On July 31, the Supreme Court of California held that private universities are not required to provide accused students an opportunity to cross-examine their accuser or witnesses during a live hearing. Boermeester v. Carry, 532 P.3d 1084, 1097 (2023). The Court has ultimately left the decision solely in the hands of private universities on how they comply with the common law doctrine of fair procedure, which requires providing (1) adequate notice, and (2) a meaningful opportunity to be heard. Boermeester puts an extraordinary amount of discretion in the hands of private universities to evade an objectively fair process and predetermine guilt of the accused.
The problematic impact
Universities have always had and will continue to have the power to hold alleged wrong-doers and policy violators accountable for their actions. The issue that arises from the Boermeester decision is how private universities will use their discretion in ensuring there are procedural safeguards sufficient to meet a “meaningful opportunity to be heard.”
The importance of the right to confront witnesses against the accused is empowered within the Sixth Amendment. Title IX investigations may not carry the same penalties and procedural requirements as a criminal proceeding, but that is not to say it is not as serious. Much like a criminal proceeding, a student is being accused of gross misconduct and will essentially be “tried” on the matter. As a result, there are devastating and long-lasting consequences for the accused. It’s not a prison sentence, but it can lead to one as well as drastically change a student’s future. From the significantly reduced likelihood of transferring schools or gaining admission into graduate schools to the loss of a degree and potential job opportunities, the impact is critical. The Court in Boermeester even recognized the importance of a postsecondary education and the destructive effects of expulsion. Boermeester at p. 1094.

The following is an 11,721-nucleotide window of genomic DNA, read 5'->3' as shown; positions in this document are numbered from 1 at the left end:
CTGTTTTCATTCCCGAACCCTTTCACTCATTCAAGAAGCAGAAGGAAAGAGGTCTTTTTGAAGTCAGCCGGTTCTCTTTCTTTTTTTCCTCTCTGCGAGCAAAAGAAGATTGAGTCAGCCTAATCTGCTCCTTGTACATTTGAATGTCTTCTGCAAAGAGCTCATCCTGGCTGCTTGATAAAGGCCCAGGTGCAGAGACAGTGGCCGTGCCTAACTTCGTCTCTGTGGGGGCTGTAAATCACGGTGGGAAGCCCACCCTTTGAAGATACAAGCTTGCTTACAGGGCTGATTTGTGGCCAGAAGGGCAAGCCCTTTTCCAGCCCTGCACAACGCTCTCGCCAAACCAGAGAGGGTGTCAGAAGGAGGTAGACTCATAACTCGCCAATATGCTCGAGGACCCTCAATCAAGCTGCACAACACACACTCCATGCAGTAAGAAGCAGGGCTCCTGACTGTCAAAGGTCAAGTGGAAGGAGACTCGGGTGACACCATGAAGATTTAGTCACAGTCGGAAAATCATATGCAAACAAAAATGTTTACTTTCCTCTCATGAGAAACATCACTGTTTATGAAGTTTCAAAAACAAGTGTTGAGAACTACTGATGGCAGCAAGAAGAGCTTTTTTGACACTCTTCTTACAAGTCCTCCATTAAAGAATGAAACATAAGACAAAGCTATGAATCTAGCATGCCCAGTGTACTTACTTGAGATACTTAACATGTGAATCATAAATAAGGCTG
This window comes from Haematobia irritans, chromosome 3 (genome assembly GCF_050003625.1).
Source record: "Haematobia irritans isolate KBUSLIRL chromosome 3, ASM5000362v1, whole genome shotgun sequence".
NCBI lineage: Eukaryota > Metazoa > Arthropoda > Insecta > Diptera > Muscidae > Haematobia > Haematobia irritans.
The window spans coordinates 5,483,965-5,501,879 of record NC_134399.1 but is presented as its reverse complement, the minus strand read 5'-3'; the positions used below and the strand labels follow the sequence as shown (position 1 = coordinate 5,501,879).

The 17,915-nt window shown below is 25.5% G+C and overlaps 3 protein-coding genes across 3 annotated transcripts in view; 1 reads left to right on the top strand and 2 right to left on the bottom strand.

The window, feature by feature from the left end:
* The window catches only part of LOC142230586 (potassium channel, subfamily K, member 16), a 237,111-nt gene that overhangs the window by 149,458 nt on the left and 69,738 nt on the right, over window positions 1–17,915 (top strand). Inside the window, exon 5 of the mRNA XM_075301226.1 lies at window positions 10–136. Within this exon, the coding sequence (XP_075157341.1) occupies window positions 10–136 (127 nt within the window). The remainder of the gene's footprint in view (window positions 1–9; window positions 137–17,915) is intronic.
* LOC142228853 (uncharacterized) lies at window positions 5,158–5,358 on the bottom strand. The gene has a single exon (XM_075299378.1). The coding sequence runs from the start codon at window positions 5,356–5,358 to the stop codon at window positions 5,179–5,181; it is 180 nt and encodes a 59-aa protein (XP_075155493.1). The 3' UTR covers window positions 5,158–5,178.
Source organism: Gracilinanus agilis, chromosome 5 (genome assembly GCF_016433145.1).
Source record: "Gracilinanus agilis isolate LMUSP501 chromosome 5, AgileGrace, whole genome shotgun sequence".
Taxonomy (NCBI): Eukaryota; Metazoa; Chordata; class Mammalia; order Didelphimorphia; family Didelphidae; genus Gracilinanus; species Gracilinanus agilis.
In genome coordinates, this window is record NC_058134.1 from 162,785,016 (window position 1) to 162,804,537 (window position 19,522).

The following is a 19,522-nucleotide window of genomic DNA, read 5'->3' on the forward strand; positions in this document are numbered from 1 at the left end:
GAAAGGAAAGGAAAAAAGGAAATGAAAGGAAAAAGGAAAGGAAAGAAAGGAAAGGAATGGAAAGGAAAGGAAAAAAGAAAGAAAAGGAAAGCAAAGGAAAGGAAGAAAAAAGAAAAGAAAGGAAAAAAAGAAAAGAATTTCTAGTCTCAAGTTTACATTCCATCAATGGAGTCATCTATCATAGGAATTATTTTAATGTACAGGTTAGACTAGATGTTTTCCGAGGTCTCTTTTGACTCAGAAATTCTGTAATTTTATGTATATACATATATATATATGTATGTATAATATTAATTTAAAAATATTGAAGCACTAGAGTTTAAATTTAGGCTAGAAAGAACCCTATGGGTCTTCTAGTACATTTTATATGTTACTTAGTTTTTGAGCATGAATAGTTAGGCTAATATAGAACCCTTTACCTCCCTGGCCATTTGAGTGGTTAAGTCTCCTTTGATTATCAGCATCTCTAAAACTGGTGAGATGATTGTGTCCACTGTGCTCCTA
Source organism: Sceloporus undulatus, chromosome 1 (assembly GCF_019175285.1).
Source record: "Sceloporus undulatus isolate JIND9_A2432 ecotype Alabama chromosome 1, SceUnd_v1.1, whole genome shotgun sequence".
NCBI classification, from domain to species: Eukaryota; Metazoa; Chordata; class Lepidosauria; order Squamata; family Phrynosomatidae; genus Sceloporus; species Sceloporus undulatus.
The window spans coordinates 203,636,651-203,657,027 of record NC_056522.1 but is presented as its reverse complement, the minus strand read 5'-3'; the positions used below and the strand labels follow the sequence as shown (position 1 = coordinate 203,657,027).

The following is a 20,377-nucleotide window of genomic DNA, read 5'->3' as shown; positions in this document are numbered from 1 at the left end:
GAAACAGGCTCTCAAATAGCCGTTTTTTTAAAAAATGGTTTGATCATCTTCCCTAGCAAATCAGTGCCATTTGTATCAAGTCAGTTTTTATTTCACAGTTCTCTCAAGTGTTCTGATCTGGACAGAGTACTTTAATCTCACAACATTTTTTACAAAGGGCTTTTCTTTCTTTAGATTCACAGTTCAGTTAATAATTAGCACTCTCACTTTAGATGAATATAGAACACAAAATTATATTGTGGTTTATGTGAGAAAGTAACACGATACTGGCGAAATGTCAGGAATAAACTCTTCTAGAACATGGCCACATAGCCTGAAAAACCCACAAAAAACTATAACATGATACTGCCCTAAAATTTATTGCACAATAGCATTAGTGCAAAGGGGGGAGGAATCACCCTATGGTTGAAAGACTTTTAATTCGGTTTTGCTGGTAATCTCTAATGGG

There is also a lower standard of proof in these proceedings, leaving a student’s future hanging on the balance of maybe it did happen, maybe it did not. To be clear, students who engage in serious misconduct, if found in violation after a full and fair investigation and hearing, should be held accountable for their actions. However, a presumption of innocence is supposed to exist during these investigations and Respondents (the accused), should not be treated as if they are guilty from the onset of a complaint.
There are valid arguments for eradicating the requirement for a live hearing and cross-examination (e.g., alleged victims should not be forced to relive their trauma, college students should not have to participate in a court-like setting, and the fact that universities do not have the resources or power of a court to compel witnesses to testify). But in most cases where expulsion is on the line, having a live hearing is a crucial component for the accused to fully defend themselves, especially in cases involving false or exaggerated sexual assault and harassment allegations. It’s unfortunate and takes away from true victims who are hesitant to share their stories. However, it would be a disservice to believe that false accusations do not happen. In most of these cases, the decision can come down to the credibility of the parties.